The Wahl-O-Mat starts three and a half weeks before the Bavarian state elections. But the platform is by no means the only offering.
Undecided voters in Bavaria can now use the Wahl-O-Mat to help them decide on the state elections on October 8th. The website of the Federal Agency for Civic Education was activated today.
Those interested can answer 38 questions from various subject areas and thus compare which party agrees with their political ideas. The Wahl-O-Mat also calculates the degree of agreement with the selected parties running in the election in the Free State based on a personal focus.
The Wahl-O-Mate has been around since 2002, since then it has been used in elections to the European Parliament, state and federal elections and has been played over 110 million times. In the run-up to the 2018 state elections in Bavaria, the Wahl-O-Mat was used around 2.8 million times. This year, among other things, he is asking whether VAT on food should be reduced, whether there should be longer opening hours, more social housing or fewer radio programs.
Even more decision-making aids
Other platforms also offer online decision-making assistance for state elections, for example gesetzenwatch.de with the candidate check. Those interested can either agree or reject 16 theses, for example: “The ban on dancing on quiet holidays (e.g. Good Friday or All Saints’ Day) should be maintained.”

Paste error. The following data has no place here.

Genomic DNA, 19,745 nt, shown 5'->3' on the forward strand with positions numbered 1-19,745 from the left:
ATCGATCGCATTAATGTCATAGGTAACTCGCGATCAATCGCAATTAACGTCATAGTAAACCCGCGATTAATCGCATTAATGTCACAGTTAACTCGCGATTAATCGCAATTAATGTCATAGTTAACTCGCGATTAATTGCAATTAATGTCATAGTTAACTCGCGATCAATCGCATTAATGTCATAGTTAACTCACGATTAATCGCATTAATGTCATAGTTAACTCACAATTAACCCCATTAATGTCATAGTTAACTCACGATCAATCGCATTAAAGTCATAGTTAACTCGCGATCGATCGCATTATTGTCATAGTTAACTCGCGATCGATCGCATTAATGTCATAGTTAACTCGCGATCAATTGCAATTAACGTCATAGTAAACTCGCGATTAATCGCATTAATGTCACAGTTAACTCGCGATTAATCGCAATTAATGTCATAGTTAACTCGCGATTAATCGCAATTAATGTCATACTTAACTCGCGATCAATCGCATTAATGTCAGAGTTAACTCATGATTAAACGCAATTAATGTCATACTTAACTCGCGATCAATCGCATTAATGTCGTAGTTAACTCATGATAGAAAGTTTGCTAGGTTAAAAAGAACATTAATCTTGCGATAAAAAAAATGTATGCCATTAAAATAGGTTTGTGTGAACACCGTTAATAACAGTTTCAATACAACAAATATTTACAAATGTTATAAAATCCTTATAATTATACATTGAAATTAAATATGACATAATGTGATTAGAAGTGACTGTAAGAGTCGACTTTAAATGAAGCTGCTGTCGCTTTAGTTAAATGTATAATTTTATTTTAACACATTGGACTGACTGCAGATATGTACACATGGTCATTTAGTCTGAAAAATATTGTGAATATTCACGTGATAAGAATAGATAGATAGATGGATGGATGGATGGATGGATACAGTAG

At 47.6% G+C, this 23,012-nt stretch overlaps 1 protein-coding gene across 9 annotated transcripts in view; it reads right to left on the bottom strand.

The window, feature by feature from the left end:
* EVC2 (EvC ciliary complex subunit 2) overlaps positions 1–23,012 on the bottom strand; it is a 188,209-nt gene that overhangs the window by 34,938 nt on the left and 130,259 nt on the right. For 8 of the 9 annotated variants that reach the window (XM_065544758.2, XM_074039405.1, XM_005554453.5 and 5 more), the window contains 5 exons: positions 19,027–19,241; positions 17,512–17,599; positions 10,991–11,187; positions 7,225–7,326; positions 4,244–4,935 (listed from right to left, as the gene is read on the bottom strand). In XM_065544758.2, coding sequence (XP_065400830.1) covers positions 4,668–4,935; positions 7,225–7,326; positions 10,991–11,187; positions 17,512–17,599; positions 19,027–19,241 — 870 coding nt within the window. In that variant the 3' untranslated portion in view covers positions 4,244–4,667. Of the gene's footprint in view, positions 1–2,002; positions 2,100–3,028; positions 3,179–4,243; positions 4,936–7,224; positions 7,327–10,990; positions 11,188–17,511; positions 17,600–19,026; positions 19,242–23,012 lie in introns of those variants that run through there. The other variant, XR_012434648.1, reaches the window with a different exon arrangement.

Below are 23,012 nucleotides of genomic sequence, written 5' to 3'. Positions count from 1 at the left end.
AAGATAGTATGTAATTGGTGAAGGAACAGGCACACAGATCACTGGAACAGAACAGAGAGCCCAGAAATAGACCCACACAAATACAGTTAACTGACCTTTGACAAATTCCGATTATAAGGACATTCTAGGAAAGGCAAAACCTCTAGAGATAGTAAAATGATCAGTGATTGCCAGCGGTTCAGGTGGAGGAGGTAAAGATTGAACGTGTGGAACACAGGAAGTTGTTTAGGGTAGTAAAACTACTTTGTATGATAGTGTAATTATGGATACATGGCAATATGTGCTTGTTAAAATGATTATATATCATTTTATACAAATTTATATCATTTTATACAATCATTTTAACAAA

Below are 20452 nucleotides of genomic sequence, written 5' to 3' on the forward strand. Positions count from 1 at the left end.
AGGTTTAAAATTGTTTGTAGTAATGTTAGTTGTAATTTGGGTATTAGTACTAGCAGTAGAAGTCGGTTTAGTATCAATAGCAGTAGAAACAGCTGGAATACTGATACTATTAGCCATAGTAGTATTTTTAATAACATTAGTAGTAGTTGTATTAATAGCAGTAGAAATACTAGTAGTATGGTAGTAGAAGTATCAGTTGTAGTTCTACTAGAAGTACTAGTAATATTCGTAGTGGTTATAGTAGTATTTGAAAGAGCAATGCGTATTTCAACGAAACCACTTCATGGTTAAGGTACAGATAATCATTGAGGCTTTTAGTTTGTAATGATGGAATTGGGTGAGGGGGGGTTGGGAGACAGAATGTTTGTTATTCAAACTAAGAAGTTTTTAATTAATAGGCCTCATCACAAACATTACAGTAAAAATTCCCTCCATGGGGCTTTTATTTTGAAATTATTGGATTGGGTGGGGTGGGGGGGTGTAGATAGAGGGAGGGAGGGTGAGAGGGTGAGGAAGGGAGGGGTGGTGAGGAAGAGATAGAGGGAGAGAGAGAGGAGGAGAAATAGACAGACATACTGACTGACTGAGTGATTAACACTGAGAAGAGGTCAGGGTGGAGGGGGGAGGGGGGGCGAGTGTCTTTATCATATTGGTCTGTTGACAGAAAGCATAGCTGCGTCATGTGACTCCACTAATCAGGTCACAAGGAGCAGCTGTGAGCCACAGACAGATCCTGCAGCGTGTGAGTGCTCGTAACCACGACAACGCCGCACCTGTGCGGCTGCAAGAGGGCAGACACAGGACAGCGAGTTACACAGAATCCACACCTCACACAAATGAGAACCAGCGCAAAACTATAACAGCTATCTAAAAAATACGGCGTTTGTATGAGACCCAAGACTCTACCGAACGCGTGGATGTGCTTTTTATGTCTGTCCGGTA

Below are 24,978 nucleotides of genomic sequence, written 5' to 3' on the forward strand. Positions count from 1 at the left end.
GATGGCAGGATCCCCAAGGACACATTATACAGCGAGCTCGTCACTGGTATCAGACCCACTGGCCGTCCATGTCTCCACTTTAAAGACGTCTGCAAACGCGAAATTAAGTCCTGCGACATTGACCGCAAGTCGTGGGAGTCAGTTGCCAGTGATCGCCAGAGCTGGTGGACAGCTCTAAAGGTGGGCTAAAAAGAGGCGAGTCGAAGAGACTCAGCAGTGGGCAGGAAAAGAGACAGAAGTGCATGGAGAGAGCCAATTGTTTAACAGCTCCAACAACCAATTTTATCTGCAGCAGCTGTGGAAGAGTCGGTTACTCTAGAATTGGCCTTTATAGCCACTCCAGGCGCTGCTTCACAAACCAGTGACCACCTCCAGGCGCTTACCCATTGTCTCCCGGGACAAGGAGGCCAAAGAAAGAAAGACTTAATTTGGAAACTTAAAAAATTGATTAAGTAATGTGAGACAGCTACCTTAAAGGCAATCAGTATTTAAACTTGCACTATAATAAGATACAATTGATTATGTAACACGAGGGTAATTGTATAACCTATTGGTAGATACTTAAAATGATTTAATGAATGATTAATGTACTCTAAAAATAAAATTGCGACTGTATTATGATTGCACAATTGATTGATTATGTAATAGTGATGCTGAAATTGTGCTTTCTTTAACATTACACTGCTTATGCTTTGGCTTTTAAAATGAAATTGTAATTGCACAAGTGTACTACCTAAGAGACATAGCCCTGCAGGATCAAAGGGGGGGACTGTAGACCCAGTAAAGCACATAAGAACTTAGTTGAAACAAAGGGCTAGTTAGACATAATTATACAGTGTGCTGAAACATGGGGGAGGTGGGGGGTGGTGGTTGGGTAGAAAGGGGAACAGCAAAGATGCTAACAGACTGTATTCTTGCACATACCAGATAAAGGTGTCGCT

Candidates from the constituencies can also respond to these theses – afterward, parliamentenwatch.de shows the agreement with the individual candidates in their own constituency.
Other providers focus on specific subject areas, such as the PflegOMat from the German Professional Association for Nursing Professions. There are nursing policy theses to choose from here, including: “In order to counteract the shortage of nursing staff, the framework conditions such as staffing ratios and work-life balance must be improved. This also includes a gross starting basic salary of at least €4,000.”
The Bitkomat of the digital association Bitkom, on the other hand, focuses on digital policy and wants a clear opinion from those interested, for example on the thesis: “Computer science should be introduced as a compulsory subject in all secondary schools from grade 5 onwards.”
I have been working in the news industry for over 6 years, first as a reporter and now as an editor. I have covered politics extensively, and my work has appeared in major newspapers and online news outlets around the world. In addition to my writing, I also contribute regularly to 24 Hours World.